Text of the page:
St. Michael is the patron and protector of the Archdiocese of Toronto, as well as grocers, mariners, police and paratroopers.
Michael led the army of angels against Satan in the battle for heaven. In Hebrew, Micha'el means "Who is like God?". The name was the war cry of the good angels - a rhetorical question demanded scornfully of Lucifer and his fallen angels. The motto of the Archdiocese of Toronto is Quis ut Deus, which is Latin for "Who is like God?"
Our patron saint has been represented on both renditions of the archdiocesan coat of arms. In 1935, Archbishop of Toronto James McGuigan formalized the first corporate crest, which included the golden wings of the archangel.
From the archives, this undated document gives the official description of the coat of arms that appears on the old letterhead.
|"The arms consist of the erect, golden wings representing St. Michael, the Patron of the Diocese..."|
In the archives, we also store the (very heavy) metal shield that used to grace the entrance of the former chancery building:
In 1984, G. Emmett Cardinal Carter asked the College of Arms in London to create new corporate arms that would strongly reinforce the image of St. Michael as the protector of Toronto.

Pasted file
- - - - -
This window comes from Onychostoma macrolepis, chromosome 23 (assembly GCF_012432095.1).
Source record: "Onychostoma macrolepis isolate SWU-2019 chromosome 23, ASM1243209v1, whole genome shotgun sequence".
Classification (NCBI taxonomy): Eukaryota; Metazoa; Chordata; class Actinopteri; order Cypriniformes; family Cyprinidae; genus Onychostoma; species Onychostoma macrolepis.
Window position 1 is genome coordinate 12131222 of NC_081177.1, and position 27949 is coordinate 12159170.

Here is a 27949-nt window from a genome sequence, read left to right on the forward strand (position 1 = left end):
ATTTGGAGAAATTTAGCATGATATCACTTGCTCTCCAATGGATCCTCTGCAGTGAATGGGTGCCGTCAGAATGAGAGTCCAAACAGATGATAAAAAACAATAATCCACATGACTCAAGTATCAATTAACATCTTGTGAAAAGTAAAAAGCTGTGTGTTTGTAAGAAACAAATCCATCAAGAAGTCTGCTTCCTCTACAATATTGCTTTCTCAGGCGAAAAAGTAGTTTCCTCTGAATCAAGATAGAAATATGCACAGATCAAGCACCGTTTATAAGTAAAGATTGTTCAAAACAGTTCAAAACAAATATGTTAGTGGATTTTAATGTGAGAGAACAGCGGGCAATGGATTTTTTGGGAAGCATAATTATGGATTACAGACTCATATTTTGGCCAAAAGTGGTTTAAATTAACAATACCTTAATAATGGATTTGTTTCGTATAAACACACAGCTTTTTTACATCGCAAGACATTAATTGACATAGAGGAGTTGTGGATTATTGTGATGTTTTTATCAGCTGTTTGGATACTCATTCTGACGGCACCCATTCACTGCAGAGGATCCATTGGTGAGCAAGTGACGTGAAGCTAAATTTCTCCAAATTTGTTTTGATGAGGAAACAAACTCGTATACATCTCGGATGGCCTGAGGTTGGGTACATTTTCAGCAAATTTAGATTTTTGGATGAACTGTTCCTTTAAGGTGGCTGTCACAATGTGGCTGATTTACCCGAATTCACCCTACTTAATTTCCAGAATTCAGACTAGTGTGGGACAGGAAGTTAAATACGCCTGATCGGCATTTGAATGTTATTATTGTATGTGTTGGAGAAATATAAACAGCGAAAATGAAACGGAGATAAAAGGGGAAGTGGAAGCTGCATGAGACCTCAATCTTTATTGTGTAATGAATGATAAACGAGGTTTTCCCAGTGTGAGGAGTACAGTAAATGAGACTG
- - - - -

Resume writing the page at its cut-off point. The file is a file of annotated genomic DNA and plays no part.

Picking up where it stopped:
Our current crest is therefore dominated by the diagonal spear of St. Michael, which overcomes and controls the dragon’s head, symbolic of the Devil. The rays of light at the upper end of the cruciform shaft also allude to the Archangel, whose light overcomes Lucifer.
|Description of the 1984 archdiocesan coat of arms on parchment. The redesign was initiated by Cardinal Carter and registered with the College of Arms. This version includes the archdiocesan motto "Quis ut Deus," or Who is like God?|
A year ago, Thomas Cardinal Collins updated the coat of arms to include a mitre and more stylized shield. All archdiocesan communications now boast the new logo: